For immunolocalization of P-gp, direct staining was performed with a phycoerythrin (PE)-conjugated UIC2 monoclonal antibody (mAb) solution (Beckman Coulter, Villepinte, France). Alternatively, an indirect immunodetection was carried out by using a non-conjugated UIC2 mAb solution (Beckman Coulter) revealed with a goat anti-mouse IgG2a γ2a chain specific as secondary antibody (Beckman Coulter) at 1 μg/ml for 90 min. The UIC2 mAb reacts with an external epitope of P-gp.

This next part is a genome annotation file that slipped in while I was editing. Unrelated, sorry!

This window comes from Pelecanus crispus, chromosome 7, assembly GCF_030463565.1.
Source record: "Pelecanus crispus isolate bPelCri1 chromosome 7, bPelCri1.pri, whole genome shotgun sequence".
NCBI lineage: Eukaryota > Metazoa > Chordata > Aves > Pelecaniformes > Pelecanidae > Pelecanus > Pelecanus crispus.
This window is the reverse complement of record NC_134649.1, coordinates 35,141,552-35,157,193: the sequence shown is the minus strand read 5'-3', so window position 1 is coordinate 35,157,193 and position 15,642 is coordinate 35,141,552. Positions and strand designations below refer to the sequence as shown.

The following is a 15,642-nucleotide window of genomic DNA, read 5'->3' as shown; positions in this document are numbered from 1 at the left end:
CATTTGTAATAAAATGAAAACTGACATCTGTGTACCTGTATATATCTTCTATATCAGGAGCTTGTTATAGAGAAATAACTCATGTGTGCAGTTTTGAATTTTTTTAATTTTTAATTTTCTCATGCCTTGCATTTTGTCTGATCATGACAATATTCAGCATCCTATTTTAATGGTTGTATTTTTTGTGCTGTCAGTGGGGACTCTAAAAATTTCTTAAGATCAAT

For co-culture assays, 75% confluent-sensitive MCF-7 cells were loaded with 25 μm concentrations of the cell-permeant reactive fluorescent dye CellTracker Green (5-chloromethylfluorescein diacetate, Invitrogen) or CellTracker Violet (2,3,6,7-tetrahyfro-9-bromomethyl-1H,5H-quinolozino-(9,1-gh)-coumarin, Invitrogen) for 1 h at 37 °C in 25-cm2 culture dishes. Cells were then washed twice with HBSS and covered with complete fresh culture medium. CellTracker is retained in living cells, inherited by daughter cells through several generations and not transferred to adjacent cells in a population. To prepare inserts for confocal microscopy, either CellTracker-loaded sensitive MCF-7 or MCF-7/DOXO or a carefully homogenized 50:50 mixture of ctgMCF-7:MCF-7/DOXO were plated at the desired density on glass coverslips placed in 35-mm culture dishes. Cells were allowed to adhere for 4 h. The culture medium was then completed, and cells were cultured for several hours or days according to assay. For P-gp immunodetection in mechanically dispersed co-cultures, mixtures of 50:50 ctgMCF-7:MCF-7/DOXO were directly grown in 35-mm dishes and mechanically dispersed just before plating on glass coverslips and staining with UIC2 mAb.